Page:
Archive for November 16th, 2010

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What Makes it Memorable? – Final Fantasy VII – “Aerith’s Theme” (Nobuo Uematsu)

November 16, 2010

One of the questions I’ve been asking over the past year is “what makes a song memorable?” I’ve tried to address this in several places, but not yet in-depth, which is what I would like to do for the next week. In a sense, it requires this because there are many components that make up a memorable song even though there is no formula for creating one.

The first element I choose is emotional attachment. Before moving forward, I go back to the very first song I posted, the Super Mario Bros. theme. With regards to this song, Koji Kondo said that he did not feel the music would have been memorable if the game weren’t any good. On the one hand, the song’s memorability stems from its simple repetition: kids played this game for hours and hours and they had no choice but to memorize the music. However, I also feel there is a stronger tie here, that of emotional attachment, the recollection of fond memories people had from their play experience and those connections with their childhood. This is one of the ways that a song can be memorable – it can recall a point or period of your life or an event associated with that scene (like the music that was playing when you had your first date or got married). Essentially, music and memory become tied into one.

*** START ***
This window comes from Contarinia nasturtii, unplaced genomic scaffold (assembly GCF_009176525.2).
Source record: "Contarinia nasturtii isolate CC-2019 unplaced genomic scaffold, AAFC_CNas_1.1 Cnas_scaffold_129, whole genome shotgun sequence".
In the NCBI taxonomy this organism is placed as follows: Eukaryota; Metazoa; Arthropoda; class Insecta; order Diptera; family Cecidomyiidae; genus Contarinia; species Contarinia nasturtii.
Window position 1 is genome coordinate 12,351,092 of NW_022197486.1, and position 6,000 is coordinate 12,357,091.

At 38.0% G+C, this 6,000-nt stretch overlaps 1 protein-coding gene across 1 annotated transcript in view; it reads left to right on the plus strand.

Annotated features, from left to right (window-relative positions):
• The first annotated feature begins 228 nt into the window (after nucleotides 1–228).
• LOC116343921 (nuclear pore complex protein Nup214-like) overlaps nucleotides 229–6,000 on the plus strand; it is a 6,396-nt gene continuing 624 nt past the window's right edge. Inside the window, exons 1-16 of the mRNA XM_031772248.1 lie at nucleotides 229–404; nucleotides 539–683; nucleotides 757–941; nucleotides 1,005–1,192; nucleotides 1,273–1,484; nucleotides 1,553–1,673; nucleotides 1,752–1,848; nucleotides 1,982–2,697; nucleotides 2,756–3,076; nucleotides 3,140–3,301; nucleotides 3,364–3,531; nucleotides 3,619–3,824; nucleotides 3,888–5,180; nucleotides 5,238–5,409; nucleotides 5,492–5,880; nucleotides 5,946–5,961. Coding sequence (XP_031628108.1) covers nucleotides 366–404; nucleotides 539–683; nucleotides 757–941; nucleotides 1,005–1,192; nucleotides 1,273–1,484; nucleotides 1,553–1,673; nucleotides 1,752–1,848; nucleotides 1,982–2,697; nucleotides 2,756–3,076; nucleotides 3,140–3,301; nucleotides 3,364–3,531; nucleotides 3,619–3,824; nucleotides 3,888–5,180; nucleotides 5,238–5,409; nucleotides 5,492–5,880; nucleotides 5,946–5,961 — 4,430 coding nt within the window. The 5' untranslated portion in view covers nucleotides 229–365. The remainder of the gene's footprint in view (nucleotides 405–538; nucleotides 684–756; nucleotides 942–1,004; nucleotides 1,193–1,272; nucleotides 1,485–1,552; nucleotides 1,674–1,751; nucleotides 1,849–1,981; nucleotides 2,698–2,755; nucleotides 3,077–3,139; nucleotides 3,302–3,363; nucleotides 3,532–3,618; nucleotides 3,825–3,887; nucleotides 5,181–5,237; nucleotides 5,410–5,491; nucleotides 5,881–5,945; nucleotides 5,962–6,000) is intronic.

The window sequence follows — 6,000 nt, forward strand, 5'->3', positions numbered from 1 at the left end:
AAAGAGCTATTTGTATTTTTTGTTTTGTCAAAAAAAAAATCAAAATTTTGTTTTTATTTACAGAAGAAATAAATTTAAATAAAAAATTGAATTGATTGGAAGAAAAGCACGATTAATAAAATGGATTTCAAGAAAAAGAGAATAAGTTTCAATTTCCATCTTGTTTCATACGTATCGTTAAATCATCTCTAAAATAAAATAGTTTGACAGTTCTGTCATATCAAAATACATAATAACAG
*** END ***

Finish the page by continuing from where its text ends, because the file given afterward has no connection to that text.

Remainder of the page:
One of the strongest emotional moments from games was the death of Aerith (Aeris is her translated name) in Final Fantasy VII. Though characters had been killed off in Final Fantasy games before (I’m looking at you, Galuf!), the player had never developed a very strong attachment to those characters. With Aeris, players formed an emotional attachment with her early on through the love triangle of Aeris-Cloud-Tifa. Aeris also became an important member of the team who healed the party, providing a sense of compassion the other characters lacked. The fact that the player was in a sense led to fall in love with Aeris through his empathy and identification with Cloud made her death all the more powerful. As a result, it is this memory of Aeris, of all the emotions leading up to the moment of her death, that make it resonate with the heartstrings of fans. I have heard reports of players who have even broken into tears when listening to this song, and perhaps you are one of those listeners who feel sadness upon hearing it. Incidentally, it is for this reason that I enjoy the Distant Worlds presentation of “Aerith’s Theme” – they showed one of Cloud’s happier moments with Aeris in the playground, eliminating the text boxes and letting the listener’s imagination fill in the blanks of their conversation).

In fact, every element of “Aerith’s Theme” is used to support this emotion. Read the rest of this entry ?

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